The White House wants to end TPS for Nicaraguans. Two Miami lawmakers want to keep it

Kids deliver letters to Rubio’s office pleading a TPS extension

Leah Cassayo, 12, reads a letter outside of Sen. Marco Rubio’s office in Doral asking him to pass a Clean Dream Act and protect families with Temporary Protected Status (TPS) on Nov. 22, 2017.

Leah Cassayo, 12, reads a letter outside of Sen. Marco Rubio’s office in Doral asking him to pass a Clean Dream Act and protect families with Temporary Protected Status (TPS) on Nov. 22, 2017.

About 5,300 Nicaraguans in the U.S. are currently relying on a court decision to continue working and living legally in the United States after the Trump administration announced that it wants to end Nicaragua’s Temporary Protected Status.

Two Miami lawmakers are trying to end the uncertainty.

Republican Rep. Mario Diaz-Balart and Democratic Rep. Donna Shalala introduced a bill Tuesday that would provide TPS to Nicaraguan nationals already in the United States, a population concentrated in South Florida.

Diaz-Balart and Shalala argued that recent violence related to President Daniel Ortega’s decision to cut government benefits and human rights concerns are justification to extend a program that’s been in place since 1999 and extended by presidents from both parties ever since.

“The Nicaraguan people are demanding free, fair, multiparty elections and a government free of crime and corruption that respects basic human rights and liberties,” Diaz-Balart said. “Until that happens, I strongly support the Trump administration’s demonstrations of strong solidarity with the Nicaraguan people through robust sanctions against those who corrupt Nicaragua’s democratic institutions or perpetrate human rights abuses. In addition, we also must demonstrate our solidarity with the Nicaraguan people by extending protection to those Nicaraguans who have found a safe haven in the United States.“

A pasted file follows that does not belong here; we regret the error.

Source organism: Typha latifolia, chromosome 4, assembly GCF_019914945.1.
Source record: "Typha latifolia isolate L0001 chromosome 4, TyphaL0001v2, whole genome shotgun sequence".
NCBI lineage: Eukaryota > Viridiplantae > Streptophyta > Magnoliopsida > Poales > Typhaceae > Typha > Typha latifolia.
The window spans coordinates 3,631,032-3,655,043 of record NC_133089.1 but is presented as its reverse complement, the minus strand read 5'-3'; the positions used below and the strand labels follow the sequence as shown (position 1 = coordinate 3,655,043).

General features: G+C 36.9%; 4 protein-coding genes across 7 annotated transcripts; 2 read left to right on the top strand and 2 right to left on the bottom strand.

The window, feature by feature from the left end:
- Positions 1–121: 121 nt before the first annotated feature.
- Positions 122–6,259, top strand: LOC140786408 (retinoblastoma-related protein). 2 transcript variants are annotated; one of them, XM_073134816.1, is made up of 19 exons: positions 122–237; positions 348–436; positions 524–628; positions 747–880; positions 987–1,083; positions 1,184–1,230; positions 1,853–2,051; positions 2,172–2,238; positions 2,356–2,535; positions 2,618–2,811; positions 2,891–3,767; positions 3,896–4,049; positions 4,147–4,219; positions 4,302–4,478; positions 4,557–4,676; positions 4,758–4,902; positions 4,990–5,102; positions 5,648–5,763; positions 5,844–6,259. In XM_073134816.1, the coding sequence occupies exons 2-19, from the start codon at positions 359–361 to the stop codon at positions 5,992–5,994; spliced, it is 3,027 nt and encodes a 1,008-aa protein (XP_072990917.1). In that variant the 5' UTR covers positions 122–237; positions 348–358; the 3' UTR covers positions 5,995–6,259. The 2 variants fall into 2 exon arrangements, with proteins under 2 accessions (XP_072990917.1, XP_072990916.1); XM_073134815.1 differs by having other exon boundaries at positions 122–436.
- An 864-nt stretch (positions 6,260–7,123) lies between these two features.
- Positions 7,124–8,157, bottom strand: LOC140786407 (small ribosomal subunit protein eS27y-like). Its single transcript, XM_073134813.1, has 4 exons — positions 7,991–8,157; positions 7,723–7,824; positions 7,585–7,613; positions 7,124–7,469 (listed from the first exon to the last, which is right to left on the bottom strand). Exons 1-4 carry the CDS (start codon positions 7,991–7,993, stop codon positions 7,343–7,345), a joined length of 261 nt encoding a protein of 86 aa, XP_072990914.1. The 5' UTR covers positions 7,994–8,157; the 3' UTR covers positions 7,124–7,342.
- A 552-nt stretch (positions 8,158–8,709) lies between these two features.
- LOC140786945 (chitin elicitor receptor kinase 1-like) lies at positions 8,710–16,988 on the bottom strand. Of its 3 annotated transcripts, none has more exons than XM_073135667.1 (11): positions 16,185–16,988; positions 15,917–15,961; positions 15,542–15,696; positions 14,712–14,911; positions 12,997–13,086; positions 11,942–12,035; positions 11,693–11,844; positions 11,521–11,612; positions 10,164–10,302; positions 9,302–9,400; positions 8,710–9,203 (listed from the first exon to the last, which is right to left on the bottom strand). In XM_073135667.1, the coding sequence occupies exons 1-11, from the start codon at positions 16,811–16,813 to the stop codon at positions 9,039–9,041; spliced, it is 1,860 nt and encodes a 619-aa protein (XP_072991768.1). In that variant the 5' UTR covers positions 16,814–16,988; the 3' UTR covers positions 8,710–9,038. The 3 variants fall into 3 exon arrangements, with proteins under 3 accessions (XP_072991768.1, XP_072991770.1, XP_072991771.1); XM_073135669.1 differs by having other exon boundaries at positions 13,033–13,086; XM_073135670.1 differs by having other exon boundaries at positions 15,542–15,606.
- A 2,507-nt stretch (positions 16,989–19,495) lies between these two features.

Lawmakers from both parties in South Florida and senators Marco Rubio and Rick Scott are generally supportive of extending TPS in countries like Nicaragua, Haiti, Honduras and El Salvador due to political and economic instability in those countries, and expanding it to Venezuela. The Trump administration has said it’s considering TPS for Venezuela, even though some members of the White House are opposed to programs that expand immigration.

“Nicaraguans are facing a crisis from Ortega’s systemic human rights violations and assault on democratic institutions that have sparked protests and left hundreds dead this past year,” Shalala said. “Extending TPS for Nicaraguans is the right thing to do, especially as the Ortega regime escalates its human-rights abuses. I’m proud to work with Rep. Mario Diaz-Balart on this important bipartisan legislation, and I remain committed in my effort to give TPS status to Venezuelans and extend status to those from El Salvador, Honduras, Haiti, and other groups currently designated for TPS.”

The legislation from Diaz-Balart and Shalala comes as the Trump administration brands Nicaragua as one of the three countries that make up the “Trokia of Tyranny,” along with Venezuela and Cuba. Last month, the Treasury Department announced sanctions against Ortega’s son and vice president, along with Nicaraguan bank BanCorp, accusing them of laundering money for personal gain.

“President Ortega, Vice President [Rosario] Murillo, and members of their inner circle continue to engage in blatant corruption, violence and violations of basic human rights,” said Sigal Mandelker, Under Secretary of the Treasury for Terrorism and Financial Intelligence. “The corrupt Ortega regime has ignored the Nicaraguan people’s calls for reform, including the freeing of all political prisoners, and early transparent elections.”